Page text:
David McCullough gave an unusual commencement speech; depending on who you listen to, he gave either one of the best or one of the worst high school commencement speeches ever.
Have you heard of him? He is the Boston area high school teacher who told students they “are not special.” That’s right, he told graduating students, those dreamy eyed teens about to set forth to pursue their dreams, that they are NOT special. He also made a statement about parents who are overly generous with compliments and shield their kids from reality. He told the audience, “You see, if everyone is special, then no one is. If everyone gets a trophy, trophies are meaningless…. We have of late, we Americans, to our detriment, come to love accolades more than genuine achievement.”
Many people are not impressed with McCullough. The critics would have preferred that he deliver the more typical speech – about dreams and determination and going for it. They don’t want the children of America to have their dreams – and egos! – shattered.
But my sister and I think he is refreshing. Many current parenting practices – and some educational policies for that matter – focus on building self-esteem without requiring building accomplishments. There is considerable research that has shown that empty self-esteem boosts are detrimental to people in the long run.
Our only issue with David McCullough is that he said it before we did. You see, when Catherine and I get together, as we did this week on our road trip from Charlotte to Ashville North Carolina so I could attend the TABS board meeting, we solve all of the world’s issues, whether we know anything about the topic or not. We joke that we are preparing to write a book. Whenever we find something that bugs us, and we get all worked up about it and agree on a solution, we conclude that it will be a chapter in our book – this entertains us endlessly.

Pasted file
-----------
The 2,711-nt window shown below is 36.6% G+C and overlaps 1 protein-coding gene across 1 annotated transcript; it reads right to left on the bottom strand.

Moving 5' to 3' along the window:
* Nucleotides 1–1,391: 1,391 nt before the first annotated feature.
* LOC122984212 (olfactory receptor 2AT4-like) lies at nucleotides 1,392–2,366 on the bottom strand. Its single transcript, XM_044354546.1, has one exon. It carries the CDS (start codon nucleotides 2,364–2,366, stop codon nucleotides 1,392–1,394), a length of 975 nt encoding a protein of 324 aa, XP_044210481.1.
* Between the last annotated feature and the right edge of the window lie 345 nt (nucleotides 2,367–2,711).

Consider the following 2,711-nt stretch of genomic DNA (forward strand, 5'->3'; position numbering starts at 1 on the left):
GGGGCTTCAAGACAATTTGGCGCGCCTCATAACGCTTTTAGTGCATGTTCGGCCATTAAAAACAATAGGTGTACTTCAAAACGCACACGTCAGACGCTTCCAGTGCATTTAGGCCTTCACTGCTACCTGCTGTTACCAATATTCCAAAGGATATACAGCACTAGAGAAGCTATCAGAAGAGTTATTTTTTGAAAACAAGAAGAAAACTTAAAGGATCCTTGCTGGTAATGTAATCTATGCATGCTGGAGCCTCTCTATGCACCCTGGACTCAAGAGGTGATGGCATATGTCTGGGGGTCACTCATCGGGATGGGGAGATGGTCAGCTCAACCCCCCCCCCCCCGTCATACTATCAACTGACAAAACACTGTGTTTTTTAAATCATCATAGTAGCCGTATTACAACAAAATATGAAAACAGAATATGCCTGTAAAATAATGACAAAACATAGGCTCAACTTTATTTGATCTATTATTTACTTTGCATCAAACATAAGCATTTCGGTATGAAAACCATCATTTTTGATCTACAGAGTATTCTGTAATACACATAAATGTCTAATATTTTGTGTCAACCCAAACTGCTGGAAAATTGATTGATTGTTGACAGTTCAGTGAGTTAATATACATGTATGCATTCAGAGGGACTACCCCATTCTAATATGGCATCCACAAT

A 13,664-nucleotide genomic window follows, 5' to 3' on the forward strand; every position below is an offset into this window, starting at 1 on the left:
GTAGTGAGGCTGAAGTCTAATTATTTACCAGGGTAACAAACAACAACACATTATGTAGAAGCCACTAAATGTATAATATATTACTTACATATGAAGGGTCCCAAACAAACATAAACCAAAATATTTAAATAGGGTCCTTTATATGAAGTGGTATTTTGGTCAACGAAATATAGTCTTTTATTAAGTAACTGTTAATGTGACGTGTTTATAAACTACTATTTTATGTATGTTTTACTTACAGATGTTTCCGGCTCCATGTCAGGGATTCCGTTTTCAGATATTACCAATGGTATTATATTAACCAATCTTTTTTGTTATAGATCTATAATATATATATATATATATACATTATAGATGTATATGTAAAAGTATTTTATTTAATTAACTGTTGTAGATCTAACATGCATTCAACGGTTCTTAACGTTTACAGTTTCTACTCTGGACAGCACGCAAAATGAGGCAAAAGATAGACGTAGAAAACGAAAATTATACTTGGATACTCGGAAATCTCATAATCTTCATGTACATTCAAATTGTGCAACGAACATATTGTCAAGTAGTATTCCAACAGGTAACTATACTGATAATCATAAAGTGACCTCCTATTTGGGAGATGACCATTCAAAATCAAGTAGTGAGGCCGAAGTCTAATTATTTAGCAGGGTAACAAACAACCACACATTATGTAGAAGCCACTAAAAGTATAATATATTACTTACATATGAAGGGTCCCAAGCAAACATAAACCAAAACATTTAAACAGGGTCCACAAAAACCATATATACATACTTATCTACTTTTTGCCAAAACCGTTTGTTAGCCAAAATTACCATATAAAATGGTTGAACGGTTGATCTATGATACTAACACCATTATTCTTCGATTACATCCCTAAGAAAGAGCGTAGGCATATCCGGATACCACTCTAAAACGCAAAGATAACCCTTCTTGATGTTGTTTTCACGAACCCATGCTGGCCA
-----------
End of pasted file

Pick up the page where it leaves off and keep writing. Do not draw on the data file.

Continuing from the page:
One of our favorite topics, and therefore our most developed chapter (in our minds at least) is on the subject of parenting. (You should know that Catherine is 13 years younger and has no children, but that kind of detail doesn’t stop us from considering ourselves experts.)
Our chapter on parenting shares the title of this blog: “You’re just like every other snowflake.” McCullough didn’t use this expression, so consider this blog our trademark.
Ps. Listen to the speech here. It is well worth the 12 minutes – we need to push for excellence, and we need to encourage students to do what they believe in, which is essentially what he’s saying.
Pps. Read The Subversive Graduation Speech for my favorite commentary by an independent school grad.